Food strategies for seniors in home care.

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The information given here is for informational purposes only and is not intended to act as a substitute for professional medical advice, diagnosis, treatment, or nutritional guidance.

Food Restrictions: Salt / Sugar / Fats / Gluten / Dairy / Nuts / Fish / Shellfish / Eggs

Soy / Corn / Sulfites / Yeast / Caffeine / Alcohol / Vegetarian / Kosher / Halal

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Food Handling, Sanitation, and Food Storage:

Clean / Separate / Cook / Chill / Discard / Mistakes

We have the concept of “Separate” because, despite your best efforts at keeping your hands, utensils and surfaces clean, cross-contamination can still occur. You need to keep uncooked meats, fish, poultry and eggs away from other foods, whether the other foods are raw or already prepared. You also need to make sure raw meats, fish, poultry and eggs touch only the surfaces on which they are being prepared.

In the market, keep these foods away from other foods by keeping them in a separate section of your shopping cart. Keep them separate at the checkout, and ask the bagger to bag them on their own.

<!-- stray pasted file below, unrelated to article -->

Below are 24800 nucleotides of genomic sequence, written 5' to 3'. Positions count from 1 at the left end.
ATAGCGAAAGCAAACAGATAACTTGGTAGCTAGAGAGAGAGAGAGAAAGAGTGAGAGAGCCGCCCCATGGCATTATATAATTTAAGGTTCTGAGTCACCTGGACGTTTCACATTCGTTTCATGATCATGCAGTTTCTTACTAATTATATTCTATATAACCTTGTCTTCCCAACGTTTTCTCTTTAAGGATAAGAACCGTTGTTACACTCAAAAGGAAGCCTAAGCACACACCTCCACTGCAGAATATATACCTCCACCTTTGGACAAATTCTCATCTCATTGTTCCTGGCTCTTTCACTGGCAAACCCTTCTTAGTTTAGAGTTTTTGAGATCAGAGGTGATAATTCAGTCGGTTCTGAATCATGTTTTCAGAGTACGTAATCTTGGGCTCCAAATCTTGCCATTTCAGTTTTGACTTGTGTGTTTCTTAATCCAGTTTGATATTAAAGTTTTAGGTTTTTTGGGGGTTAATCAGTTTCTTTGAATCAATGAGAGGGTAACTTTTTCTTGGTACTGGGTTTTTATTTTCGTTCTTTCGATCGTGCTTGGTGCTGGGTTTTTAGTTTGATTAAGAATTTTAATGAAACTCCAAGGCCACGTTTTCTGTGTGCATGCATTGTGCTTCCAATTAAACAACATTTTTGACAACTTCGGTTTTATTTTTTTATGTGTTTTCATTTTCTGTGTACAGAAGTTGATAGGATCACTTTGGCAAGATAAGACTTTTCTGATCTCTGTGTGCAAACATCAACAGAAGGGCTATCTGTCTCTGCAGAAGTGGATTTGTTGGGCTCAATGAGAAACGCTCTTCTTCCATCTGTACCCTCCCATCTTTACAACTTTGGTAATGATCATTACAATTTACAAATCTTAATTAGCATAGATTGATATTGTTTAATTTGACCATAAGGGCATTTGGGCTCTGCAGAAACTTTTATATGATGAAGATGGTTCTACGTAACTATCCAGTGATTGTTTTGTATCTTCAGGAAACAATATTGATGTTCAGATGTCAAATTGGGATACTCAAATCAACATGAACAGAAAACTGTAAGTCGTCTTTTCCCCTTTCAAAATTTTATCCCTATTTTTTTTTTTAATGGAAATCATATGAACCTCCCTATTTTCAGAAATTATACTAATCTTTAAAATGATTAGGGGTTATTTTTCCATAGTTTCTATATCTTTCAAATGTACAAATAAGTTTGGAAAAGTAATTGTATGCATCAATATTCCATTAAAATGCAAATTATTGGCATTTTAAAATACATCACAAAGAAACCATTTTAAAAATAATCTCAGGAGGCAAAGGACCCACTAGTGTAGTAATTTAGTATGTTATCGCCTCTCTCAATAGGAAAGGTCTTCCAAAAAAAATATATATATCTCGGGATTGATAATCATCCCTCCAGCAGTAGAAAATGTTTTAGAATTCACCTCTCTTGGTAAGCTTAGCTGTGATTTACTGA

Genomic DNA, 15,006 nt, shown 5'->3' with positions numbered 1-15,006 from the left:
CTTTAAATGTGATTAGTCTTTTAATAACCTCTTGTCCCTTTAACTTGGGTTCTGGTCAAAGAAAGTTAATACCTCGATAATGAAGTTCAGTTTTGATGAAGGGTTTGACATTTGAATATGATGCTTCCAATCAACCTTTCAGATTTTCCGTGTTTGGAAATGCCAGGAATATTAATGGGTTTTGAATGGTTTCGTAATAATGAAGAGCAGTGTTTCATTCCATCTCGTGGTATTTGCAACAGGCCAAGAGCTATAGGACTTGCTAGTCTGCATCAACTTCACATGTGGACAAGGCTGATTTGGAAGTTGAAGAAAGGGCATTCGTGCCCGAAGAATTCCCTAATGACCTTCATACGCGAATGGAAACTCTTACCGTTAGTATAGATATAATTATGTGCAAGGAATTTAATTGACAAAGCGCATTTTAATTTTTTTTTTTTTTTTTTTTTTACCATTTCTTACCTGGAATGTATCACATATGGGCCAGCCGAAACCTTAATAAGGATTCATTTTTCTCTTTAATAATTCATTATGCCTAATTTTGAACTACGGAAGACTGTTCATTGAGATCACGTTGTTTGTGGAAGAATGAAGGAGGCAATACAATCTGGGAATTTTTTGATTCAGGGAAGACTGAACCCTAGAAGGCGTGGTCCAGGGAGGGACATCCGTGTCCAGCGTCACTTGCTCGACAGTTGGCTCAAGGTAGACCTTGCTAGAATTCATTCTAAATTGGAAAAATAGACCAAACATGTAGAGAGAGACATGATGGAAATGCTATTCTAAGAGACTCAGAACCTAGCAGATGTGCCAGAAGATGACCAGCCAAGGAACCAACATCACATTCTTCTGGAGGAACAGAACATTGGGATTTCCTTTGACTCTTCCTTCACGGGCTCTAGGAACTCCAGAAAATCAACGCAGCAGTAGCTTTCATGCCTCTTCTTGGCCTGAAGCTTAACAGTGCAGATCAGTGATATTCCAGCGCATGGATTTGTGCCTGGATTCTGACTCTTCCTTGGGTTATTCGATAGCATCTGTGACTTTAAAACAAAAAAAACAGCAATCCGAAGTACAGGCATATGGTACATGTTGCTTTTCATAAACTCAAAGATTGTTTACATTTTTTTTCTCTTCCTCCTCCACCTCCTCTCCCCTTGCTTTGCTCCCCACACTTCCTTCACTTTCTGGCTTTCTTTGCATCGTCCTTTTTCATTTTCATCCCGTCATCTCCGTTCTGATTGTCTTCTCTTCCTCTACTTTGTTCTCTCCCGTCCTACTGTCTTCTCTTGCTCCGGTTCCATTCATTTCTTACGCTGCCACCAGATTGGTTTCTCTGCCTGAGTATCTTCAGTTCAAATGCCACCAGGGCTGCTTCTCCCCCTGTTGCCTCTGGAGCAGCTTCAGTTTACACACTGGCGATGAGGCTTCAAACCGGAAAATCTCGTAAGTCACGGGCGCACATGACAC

In the refrigerator, keep these foods in sealed plastic bags so their juices will not drip on and possibly contaminate other foods (and surfaces). As much as possible, keep meats, eggs, fish and poultry in separate refrigerator compartments. Keep eggs in their original carton and avoid using a built-in egg tray, if you have one. To promote their keeping power and discourage bacteria, keep eggs in the main part of your refrigerator; it is colder than the door.

In the kitchen, use one cutting board for poultry, fish, and meats, and another for non-meat produce like vegetables. A good system is to use cutting boards of different colors, so you can keep track of which is which. Thoroughly wash all cutting boards after each use. Replace cutting boards often as they wear out. It pays also to stretch the “keep them separate” concept to knives and handling utensils like spatulas.